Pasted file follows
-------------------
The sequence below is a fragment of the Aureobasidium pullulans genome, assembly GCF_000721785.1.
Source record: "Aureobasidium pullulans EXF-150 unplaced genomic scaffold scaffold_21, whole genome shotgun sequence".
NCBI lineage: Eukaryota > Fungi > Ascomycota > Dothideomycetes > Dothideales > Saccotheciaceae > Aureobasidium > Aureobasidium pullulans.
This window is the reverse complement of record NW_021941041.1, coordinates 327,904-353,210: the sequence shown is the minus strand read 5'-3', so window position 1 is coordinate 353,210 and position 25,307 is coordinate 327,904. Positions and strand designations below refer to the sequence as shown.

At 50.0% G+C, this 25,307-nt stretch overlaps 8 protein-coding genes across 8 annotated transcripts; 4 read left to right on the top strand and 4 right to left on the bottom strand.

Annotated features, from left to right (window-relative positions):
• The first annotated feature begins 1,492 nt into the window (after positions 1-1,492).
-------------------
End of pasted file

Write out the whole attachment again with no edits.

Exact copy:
The sequence below is a fragment of the Aureobasidium pullulans genome, assembly GCF_000721785.1.
Source record: "Aureobasidium pullulans EXF-150 unplaced genomic scaffold scaffold_21, whole genome shotgun sequence".
NCBI lineage: Eukaryota > Fungi > Ascomycota > Dothideomycetes > Dothideales > Saccotheciaceae > Aureobasidium > Aureobasidium pullulans.
This window is the reverse complement of record NW_021941041.1, coordinates 327,904-353,210: the sequence shown is the minus strand read 5'-3', so window position 1 is coordinate 353,210 and position 25,307 is coordinate 327,904. Positions and strand designations below refer to the sequence as shown.

At 50.0% G+C, this 25,307-nt stretch overlaps 8 protein-coding genes across 8 annotated transcripts; 4 read left to right on the top strand and 4 right to left on the bottom strand.

Annotated features, from left to right (window-relative positions):
• The first annotated feature begins 1,492 nt into the window (after positions 1-1,492).